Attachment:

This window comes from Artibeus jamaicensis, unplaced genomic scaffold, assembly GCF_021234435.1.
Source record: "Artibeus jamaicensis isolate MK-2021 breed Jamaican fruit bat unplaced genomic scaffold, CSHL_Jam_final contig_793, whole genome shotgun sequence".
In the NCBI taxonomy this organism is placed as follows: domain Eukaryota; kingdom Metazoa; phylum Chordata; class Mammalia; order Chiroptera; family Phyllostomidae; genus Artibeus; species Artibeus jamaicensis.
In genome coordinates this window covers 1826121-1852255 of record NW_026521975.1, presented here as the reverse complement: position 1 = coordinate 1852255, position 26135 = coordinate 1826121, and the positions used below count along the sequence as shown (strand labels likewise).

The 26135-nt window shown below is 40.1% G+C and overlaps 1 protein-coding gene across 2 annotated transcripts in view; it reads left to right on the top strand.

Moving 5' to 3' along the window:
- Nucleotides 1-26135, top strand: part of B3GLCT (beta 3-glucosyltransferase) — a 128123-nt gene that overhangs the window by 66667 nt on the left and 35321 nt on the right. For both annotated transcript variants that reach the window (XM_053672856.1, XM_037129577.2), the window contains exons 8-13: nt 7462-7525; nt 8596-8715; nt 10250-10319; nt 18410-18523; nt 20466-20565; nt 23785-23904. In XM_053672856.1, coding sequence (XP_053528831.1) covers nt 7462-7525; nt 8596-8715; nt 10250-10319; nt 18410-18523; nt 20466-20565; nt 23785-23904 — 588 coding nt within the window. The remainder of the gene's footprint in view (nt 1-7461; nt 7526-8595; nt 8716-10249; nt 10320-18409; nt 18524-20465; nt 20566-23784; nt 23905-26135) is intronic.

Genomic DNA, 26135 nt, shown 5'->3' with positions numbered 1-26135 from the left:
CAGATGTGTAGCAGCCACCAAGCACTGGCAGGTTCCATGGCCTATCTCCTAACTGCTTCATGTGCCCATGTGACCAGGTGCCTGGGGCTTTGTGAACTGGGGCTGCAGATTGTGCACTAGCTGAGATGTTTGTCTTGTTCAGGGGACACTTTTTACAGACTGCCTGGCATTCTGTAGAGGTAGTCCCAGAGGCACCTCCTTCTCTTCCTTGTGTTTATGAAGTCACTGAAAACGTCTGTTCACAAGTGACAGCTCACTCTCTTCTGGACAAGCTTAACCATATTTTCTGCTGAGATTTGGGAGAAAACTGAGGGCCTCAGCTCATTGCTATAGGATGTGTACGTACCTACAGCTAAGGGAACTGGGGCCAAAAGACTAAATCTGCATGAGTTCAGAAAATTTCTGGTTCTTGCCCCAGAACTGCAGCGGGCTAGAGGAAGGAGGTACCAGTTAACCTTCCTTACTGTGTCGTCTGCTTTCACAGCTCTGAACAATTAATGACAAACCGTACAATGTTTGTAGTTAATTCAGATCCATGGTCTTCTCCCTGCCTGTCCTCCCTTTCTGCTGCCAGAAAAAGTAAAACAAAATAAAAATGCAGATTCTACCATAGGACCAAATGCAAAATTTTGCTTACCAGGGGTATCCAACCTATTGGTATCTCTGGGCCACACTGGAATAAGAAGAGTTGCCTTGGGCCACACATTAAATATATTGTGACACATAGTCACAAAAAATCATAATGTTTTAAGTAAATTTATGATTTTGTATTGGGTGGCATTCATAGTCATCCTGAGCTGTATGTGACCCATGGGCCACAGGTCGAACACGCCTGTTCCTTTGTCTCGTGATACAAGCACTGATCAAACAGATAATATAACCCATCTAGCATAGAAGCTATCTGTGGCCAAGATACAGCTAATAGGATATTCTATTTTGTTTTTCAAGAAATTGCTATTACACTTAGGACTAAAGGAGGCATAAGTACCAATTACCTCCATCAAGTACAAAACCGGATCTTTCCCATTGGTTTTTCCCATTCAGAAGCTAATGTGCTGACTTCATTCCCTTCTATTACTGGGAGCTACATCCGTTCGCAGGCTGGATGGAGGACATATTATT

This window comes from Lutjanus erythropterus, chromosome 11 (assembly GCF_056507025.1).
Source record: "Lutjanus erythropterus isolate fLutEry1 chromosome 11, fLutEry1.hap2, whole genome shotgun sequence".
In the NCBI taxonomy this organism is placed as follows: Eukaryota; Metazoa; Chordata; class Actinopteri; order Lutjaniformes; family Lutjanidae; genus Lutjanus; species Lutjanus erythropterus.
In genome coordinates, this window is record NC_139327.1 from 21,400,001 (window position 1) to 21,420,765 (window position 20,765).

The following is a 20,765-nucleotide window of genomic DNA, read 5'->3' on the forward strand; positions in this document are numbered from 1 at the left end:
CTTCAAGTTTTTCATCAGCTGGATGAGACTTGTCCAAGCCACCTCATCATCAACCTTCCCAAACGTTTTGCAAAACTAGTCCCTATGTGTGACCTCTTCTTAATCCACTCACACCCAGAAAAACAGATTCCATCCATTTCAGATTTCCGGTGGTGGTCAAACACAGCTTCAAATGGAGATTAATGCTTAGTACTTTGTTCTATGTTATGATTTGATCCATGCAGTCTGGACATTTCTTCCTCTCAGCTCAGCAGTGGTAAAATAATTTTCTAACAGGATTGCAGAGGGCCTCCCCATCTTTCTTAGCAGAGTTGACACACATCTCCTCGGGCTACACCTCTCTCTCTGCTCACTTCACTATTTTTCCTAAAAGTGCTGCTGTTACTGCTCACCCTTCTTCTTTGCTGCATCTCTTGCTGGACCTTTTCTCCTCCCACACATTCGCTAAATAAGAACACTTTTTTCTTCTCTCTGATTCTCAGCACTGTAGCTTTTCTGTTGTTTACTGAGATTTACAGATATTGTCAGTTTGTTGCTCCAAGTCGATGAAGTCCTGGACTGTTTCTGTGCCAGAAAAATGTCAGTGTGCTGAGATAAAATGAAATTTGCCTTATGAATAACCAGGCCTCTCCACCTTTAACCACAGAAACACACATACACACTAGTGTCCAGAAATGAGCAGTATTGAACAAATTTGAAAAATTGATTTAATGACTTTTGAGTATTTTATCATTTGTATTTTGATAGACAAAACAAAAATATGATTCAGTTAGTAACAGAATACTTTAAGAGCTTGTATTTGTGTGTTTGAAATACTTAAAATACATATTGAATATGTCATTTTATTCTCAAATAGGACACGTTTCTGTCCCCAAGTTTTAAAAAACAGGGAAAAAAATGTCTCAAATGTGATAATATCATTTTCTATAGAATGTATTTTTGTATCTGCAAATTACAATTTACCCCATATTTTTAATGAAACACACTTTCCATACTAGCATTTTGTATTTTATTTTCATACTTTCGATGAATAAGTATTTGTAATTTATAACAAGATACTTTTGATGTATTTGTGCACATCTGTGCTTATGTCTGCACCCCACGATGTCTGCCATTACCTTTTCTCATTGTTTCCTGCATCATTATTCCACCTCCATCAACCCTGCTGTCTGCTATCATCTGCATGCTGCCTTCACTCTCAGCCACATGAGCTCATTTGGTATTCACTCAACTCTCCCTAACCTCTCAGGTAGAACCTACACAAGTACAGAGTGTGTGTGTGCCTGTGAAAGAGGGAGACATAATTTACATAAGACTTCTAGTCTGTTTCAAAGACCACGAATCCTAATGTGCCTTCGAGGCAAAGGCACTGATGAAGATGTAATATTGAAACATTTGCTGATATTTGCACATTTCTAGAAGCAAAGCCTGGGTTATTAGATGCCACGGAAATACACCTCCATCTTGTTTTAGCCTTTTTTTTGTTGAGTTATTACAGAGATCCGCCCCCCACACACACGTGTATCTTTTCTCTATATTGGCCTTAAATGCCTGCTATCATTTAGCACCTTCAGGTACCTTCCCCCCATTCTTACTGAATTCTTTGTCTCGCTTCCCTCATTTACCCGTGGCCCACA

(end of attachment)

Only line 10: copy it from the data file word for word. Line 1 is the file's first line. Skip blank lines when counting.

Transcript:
This window comes from Lutjanus erythropterus, chromosome 11 (assembly GCF_056507025.1).